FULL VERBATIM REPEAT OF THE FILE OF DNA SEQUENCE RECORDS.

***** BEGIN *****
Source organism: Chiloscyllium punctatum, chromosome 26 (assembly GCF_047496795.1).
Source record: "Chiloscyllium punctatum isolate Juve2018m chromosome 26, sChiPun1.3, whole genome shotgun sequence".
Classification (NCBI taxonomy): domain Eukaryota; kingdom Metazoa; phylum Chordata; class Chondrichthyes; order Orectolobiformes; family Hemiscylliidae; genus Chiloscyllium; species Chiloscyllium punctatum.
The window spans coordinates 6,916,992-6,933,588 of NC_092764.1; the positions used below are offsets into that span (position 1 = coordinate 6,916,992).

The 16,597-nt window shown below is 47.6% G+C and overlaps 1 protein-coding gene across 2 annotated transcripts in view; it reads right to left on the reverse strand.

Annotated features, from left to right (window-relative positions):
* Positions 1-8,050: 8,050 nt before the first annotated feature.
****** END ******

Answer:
Source organism: Chiloscyllium punctatum, chromosome 26 (assembly GCF_047496795.1).
Source record: "Chiloscyllium punctatum isolate Juve2018m chromosome 26, sChiPun1.3, whole genome shotgun sequence".
Classification (NCBI taxonomy): domain Eukaryota; kingdom Metazoa; phylum Chordata; class Chondrichthyes; order Orectolobiformes; family Hemiscylliidae; genus Chiloscyllium; species Chiloscyllium punctatum.
The window spans coordinates 6,916,992-6,933,588 of NC_092764.1; the positions used below are offsets into that span (position 1 = coordinate 6,916,992).

The 16,597-nt window shown below is 47.6% G+C and overlaps 1 protein-coding gene across 2 annotated transcripts in view; it reads right to left on the reverse strand.

Annotated features, from left to right (window-relative positions):
* Positions 1-8,050: 8,050 nt before the first annotated feature.